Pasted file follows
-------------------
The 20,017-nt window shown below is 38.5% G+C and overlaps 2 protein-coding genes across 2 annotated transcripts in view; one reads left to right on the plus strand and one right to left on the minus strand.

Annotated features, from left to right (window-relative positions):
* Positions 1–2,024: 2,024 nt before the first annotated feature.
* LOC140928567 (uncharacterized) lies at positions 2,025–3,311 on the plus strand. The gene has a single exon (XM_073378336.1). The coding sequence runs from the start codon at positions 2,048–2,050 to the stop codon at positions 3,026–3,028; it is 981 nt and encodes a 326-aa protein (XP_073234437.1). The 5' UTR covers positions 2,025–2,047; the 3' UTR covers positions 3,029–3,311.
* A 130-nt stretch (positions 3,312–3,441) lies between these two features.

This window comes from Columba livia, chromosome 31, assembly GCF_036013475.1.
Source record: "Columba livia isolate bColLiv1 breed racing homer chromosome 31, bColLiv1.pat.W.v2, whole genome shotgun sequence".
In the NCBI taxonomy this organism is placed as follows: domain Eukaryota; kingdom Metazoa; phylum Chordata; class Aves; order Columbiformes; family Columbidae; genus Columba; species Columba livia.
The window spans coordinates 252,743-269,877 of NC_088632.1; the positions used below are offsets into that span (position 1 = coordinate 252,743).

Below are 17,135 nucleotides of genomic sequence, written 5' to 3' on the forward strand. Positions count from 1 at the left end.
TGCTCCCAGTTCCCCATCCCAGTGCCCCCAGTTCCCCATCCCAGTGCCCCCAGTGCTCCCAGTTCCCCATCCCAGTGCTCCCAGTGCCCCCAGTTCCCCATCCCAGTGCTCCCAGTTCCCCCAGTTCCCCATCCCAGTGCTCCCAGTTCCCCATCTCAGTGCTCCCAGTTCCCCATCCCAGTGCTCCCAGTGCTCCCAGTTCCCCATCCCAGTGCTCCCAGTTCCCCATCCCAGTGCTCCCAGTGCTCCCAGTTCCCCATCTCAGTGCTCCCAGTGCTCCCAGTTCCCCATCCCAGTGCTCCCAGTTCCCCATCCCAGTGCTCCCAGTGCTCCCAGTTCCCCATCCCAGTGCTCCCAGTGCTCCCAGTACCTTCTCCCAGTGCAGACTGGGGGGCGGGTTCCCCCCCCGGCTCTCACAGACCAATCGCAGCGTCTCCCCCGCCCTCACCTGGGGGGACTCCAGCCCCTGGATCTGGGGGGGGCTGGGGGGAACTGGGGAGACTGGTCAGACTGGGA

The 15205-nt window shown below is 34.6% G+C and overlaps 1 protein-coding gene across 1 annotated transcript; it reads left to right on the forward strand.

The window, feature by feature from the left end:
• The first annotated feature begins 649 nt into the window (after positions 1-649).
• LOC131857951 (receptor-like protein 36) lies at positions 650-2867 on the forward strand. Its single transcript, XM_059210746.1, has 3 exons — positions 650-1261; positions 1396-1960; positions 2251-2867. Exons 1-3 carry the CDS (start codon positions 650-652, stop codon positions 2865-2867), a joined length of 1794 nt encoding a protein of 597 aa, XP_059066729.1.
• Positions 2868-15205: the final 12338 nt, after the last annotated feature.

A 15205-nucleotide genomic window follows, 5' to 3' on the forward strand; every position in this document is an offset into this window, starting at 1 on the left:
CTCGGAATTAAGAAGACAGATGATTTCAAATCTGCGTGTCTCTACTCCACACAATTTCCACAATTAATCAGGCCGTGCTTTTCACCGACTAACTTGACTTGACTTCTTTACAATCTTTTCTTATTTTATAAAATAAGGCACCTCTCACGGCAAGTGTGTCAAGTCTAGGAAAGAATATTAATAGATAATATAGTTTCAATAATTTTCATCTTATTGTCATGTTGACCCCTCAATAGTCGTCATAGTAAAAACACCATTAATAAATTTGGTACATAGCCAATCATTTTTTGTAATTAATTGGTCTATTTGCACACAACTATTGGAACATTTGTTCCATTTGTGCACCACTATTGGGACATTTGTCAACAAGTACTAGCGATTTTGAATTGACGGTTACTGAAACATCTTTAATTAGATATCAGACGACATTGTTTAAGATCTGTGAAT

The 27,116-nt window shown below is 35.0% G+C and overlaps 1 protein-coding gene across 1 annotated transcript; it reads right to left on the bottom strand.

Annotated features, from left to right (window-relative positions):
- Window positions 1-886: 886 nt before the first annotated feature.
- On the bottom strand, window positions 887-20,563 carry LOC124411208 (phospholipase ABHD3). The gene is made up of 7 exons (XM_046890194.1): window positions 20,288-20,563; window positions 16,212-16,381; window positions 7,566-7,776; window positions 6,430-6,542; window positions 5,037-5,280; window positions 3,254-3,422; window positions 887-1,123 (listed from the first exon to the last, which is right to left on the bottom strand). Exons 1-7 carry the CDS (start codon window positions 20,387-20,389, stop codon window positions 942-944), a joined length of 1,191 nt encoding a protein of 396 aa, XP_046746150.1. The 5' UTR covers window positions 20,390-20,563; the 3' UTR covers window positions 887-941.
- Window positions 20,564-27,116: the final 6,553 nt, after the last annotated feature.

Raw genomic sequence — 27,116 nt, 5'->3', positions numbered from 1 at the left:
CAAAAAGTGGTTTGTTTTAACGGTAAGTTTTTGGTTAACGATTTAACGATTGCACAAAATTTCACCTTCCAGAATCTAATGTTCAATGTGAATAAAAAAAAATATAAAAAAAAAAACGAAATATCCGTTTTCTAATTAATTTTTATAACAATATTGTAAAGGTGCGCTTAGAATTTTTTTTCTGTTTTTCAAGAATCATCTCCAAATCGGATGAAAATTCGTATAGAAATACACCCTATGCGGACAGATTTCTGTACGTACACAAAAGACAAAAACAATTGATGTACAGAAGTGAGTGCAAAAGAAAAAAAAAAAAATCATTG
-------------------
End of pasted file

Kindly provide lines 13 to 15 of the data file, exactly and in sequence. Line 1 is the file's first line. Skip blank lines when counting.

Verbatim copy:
The window, feature by feature from the left end:
• The first annotated feature begins 649 nt into the window (after positions 1-649).
• LOC131857951 (receptor-like protein 36) lies at positions 650-2867 on the forward strand. Its single transcript, XM_059210746.1, has 3 exons — positions 650-1261; positions 1396-1960; positions 2251-2867. Exons 1-3 carry the CDS (start codon positions 650-652, stop codon positions 2865-2867), a joined length of 1794 nt encoding a protein of 597 aa, XP_059066729.1.